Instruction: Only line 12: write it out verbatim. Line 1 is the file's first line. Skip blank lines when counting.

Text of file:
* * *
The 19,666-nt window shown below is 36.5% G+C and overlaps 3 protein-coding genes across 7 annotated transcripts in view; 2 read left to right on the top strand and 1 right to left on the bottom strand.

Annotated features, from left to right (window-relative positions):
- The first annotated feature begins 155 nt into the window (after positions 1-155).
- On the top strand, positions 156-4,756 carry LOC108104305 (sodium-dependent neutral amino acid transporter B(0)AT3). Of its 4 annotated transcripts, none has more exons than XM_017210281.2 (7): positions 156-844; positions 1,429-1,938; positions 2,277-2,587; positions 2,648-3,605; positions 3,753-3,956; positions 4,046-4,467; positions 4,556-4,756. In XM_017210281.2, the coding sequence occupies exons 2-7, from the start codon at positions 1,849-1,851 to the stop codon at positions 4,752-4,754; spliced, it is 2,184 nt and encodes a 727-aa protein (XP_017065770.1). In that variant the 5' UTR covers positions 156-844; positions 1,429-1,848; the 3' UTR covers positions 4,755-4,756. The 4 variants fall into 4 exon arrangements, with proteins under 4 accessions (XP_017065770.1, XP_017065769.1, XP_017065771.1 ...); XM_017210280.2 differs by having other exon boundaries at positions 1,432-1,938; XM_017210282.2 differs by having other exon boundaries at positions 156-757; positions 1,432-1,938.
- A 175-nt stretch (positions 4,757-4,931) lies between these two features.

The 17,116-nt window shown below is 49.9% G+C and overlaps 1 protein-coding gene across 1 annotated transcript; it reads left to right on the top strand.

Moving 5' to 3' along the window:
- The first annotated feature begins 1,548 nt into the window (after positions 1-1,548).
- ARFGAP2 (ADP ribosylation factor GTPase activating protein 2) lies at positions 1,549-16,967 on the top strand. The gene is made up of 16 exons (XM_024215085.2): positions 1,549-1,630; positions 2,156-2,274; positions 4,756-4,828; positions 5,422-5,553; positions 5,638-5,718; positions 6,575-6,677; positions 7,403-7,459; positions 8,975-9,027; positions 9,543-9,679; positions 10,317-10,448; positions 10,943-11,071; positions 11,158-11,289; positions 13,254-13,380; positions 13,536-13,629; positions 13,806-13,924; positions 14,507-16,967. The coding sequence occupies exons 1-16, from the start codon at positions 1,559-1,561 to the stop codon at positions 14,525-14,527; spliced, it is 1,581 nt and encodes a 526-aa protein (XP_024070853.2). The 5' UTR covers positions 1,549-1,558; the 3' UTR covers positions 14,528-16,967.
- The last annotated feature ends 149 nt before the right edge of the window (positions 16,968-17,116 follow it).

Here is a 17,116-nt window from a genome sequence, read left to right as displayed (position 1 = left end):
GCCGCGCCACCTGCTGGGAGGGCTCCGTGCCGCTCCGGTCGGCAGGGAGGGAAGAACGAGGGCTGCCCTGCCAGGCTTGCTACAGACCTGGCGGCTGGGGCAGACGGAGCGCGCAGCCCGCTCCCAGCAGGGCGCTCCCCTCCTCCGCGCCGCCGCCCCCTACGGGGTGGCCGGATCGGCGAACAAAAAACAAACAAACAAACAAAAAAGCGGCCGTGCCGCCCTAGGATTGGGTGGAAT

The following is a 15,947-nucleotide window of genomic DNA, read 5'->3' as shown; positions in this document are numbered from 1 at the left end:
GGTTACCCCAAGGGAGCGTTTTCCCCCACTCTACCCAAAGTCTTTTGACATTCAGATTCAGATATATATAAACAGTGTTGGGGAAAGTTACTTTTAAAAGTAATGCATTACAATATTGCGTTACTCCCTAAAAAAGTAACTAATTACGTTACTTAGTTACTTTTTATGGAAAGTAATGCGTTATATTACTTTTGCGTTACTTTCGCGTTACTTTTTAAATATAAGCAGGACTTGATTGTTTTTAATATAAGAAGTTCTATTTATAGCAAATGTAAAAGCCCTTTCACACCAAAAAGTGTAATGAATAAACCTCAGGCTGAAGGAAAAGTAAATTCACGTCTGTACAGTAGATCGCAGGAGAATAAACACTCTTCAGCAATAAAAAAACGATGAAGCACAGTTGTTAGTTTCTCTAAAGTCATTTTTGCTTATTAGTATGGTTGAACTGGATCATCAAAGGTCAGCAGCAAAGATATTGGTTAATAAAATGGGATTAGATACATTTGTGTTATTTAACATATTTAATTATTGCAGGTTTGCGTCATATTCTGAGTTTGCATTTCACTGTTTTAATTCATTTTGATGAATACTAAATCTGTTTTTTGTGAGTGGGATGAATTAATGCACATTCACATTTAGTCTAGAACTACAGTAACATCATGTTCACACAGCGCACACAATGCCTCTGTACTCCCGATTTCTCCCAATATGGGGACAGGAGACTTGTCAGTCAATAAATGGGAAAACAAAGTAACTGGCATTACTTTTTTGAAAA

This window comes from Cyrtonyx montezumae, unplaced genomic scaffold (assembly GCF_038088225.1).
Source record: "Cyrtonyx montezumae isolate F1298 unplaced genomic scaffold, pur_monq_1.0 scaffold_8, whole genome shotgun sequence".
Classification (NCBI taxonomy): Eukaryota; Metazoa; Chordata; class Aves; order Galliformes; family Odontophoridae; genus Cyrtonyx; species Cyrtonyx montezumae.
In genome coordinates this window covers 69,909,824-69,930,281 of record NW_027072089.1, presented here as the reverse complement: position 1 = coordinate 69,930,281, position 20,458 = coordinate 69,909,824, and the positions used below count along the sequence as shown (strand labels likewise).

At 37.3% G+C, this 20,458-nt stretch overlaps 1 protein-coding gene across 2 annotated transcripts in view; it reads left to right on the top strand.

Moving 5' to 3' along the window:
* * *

GCCGCGCCACCTGCTGGGAGGGCTCCGTGCCGCTCCGGTCGGCAGGGAGGGAAGAACGAGGGCTGCCCTGCCAGGCTTGCTACAGACCTGGCGGCTGGGGCAGACGGAGCGCGCAGCCCGCTCCCAGCAGGGCGCTCCCCTCCTCCGCGCCGCCGCCCCCTACGGGGTGGCCGGATCGGCGAACAAAAAACAAACAAACAAACAAAAAAGCGGCCGTGCCGCCCTAGGATTGGGTGGAAT